3. P. Malvezzi and L. Rostaing, “The safety of calcineurin inhibitors for kidney-transplant patients,” Expert Opinion on Drug Safety, vol. 14, no. 10, pp. 1531–1546, 2015. View at: Publisher Site | Google Scholar
  4. B. D. Myers, J. Ross, L. Newton, J. Luetscher, and M. Perlroth, “Cyclosporine-associated chronic nephropathy,” New England Journal of Medicine, vol. 311, no. 11, pp. 699–705, 1984. View at: Publisher Site | Google Scholar
  5. M. Riveiro-Barciela, I. Campos-Varela, J. L. Tovar et al., “Hyperkalemic distal renal tubular acidosis caused by immunosuppressant treatment with tacrolimus in a liver transplant patient: Case report,” Transplantation Proceedings, vol. 43, no. 10, pp. 4016–4018, 2011. View at: Publisher Site | Google Scholar
  6. K. Ogita, N. Takada, T. Taguchi et al., “Renal Tubular Acidosis Secondary to FK506 in Living Donor Liver Transplantation: A Case Report,” Asian Journal of Surgery, vol. 26, no. 4, pp. 218–220, 2003. View at: Publisher Site | Google Scholar
  7. W. Lin, L. Mou, H. Tu et al., “Clinical analysis of hyperkalemic renal tubular acidosis caused by calcineurin inhibitors in solid organ transplant recipients,” Journal of Clinical Pharmacy and Therapeutics, vol. 42, no. 1, pp. 122–124, 2017. View at: Publisher Site | Google Scholar
  8. J. Yaxley and C. Pirrone, “Review of the diagnostic evaluation of renal tubular acidosis,” Ochsner Journal, vol. 16, no. 4, pp. 525–530, 2016. View at: Google Scholar
  9. F. E. Karet, “Mechanisms in hyperkalemic renal tubular acidosis,” Journal of the American Society of Nephrology, vol. 20, no. 2, pp. 251–254, 2009. View at: Publisher Site | Google Scholar
  10. S. Aker, P. Heering, E. Kinne-Saffran et al., “Different effects of cyclosporine A and FK506 on potassium transport systems in MDCK cells,” Experimental Nephrology, vol. 9, no. 5, pp. 332–340, 2001. View at: Publisher Site | Google Scholar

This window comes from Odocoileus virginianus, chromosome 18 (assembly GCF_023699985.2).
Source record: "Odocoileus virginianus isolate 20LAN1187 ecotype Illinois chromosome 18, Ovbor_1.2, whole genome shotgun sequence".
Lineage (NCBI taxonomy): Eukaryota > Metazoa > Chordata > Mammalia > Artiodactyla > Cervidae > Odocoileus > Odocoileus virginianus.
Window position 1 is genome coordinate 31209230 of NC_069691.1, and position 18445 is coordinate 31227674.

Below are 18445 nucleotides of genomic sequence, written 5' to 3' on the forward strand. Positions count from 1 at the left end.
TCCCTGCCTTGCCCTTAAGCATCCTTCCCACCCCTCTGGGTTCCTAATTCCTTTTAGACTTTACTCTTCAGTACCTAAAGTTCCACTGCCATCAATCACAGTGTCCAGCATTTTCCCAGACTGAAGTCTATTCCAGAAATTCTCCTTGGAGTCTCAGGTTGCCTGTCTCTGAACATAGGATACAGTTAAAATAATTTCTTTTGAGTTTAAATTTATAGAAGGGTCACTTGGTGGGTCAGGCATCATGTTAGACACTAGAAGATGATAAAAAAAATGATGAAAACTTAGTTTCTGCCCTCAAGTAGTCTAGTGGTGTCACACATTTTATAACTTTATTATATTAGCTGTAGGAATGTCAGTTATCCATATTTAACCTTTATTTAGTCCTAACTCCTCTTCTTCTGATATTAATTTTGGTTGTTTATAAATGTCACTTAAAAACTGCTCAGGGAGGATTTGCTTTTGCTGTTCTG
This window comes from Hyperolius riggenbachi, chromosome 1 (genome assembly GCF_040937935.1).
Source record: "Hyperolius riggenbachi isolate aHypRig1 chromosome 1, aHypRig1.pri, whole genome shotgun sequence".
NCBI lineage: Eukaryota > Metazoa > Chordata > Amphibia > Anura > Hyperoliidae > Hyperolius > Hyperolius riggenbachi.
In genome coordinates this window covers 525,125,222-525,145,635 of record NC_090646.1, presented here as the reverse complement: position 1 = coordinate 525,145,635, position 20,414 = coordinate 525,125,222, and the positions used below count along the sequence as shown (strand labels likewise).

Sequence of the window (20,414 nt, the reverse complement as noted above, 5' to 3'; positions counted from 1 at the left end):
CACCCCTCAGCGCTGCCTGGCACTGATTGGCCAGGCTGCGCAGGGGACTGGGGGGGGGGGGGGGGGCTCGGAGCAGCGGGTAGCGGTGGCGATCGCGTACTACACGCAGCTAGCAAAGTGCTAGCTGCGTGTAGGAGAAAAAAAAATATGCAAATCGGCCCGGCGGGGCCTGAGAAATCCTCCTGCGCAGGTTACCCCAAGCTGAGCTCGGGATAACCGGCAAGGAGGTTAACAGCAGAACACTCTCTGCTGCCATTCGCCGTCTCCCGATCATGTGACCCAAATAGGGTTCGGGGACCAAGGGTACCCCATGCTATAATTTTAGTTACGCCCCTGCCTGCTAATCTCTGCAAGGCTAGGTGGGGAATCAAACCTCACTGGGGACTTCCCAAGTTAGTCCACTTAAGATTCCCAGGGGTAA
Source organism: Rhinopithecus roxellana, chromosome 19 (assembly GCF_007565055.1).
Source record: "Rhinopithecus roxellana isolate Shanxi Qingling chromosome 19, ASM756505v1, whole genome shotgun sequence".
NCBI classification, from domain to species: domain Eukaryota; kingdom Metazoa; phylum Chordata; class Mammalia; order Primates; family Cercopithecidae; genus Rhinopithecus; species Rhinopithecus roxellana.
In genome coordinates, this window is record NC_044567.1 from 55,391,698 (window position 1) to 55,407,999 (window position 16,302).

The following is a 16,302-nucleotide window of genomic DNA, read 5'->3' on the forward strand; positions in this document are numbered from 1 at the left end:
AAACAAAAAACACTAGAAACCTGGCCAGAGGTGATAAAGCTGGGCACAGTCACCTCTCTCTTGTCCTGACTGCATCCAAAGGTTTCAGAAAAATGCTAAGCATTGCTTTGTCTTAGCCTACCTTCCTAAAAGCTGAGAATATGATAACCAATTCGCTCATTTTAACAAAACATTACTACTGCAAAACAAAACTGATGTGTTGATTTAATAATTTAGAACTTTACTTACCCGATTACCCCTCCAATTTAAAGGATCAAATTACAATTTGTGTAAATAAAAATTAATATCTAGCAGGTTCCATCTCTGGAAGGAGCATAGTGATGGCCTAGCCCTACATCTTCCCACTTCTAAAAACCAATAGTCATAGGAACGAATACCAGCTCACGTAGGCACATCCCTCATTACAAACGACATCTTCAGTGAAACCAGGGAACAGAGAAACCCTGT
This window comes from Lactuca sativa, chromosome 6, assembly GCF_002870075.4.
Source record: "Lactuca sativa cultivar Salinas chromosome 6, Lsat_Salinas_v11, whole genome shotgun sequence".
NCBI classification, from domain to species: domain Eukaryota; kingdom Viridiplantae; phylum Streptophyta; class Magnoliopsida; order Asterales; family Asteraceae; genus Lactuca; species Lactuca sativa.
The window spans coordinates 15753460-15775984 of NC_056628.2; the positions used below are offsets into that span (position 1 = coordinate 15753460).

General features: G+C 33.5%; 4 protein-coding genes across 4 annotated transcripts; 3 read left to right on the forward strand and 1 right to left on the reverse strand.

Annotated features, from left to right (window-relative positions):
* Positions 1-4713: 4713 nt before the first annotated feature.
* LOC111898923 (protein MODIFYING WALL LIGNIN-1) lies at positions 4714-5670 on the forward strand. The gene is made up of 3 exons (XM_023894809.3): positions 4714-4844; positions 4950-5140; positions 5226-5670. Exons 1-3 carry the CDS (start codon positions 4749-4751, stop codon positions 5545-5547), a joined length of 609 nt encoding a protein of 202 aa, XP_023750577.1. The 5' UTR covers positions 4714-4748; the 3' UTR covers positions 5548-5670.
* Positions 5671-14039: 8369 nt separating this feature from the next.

11. P. J. Heering, C. Kurschat, D. T. Vo, N. Klein-Vehne, K. Fehsel, and K. Ivens, “Aldosterone resistance in kidney transplantation is in part induced by a down-regulation of mineralocorticoid receptor expression,” Clinical Transplantation, vol. 18, no. 2, pp. 186–192, 2004. View at: Publisher Site | Google Scholar
  12. J. McCauley, J. J. Fung, S. Todo et al., “Changes in renal function after liver transplantation under FK 506,” Transplantation Proceedings, vol. 23, no. 6, pp. 3143–3145, 1991. View at: Google Scholar
  13. V. Sivakumar, P. Sriramnaveen, C. Krishna et al., “Role of fludrocortisone in the management of tacrolimus-induced hyperkalemia in a renal transplant recipient.,” Saudi journal of kidney diseases and transplantation : an official publication of the Saudi Center for Organ Transplantation, Saudi Arabia, vol. 25, no. 1, pp. 149–151, 2014. View at: Publisher Site | Google Scholar

Copyright © 2017 Christopher Schmoyer et al. This is an open access article distributed under the Creative Commons Attribution License, which permits unrestricted use, distribution, and reproduction in any medium, provided the original work is properly cited.

More related articles

 PDF Download Citation Citation
 Download other formatsMore
 Order printed copiesOrder

Related articles

Article of the Year Award: Outstanding research contributions of 2020, as selected by our Chief Editors. Read the winning articles.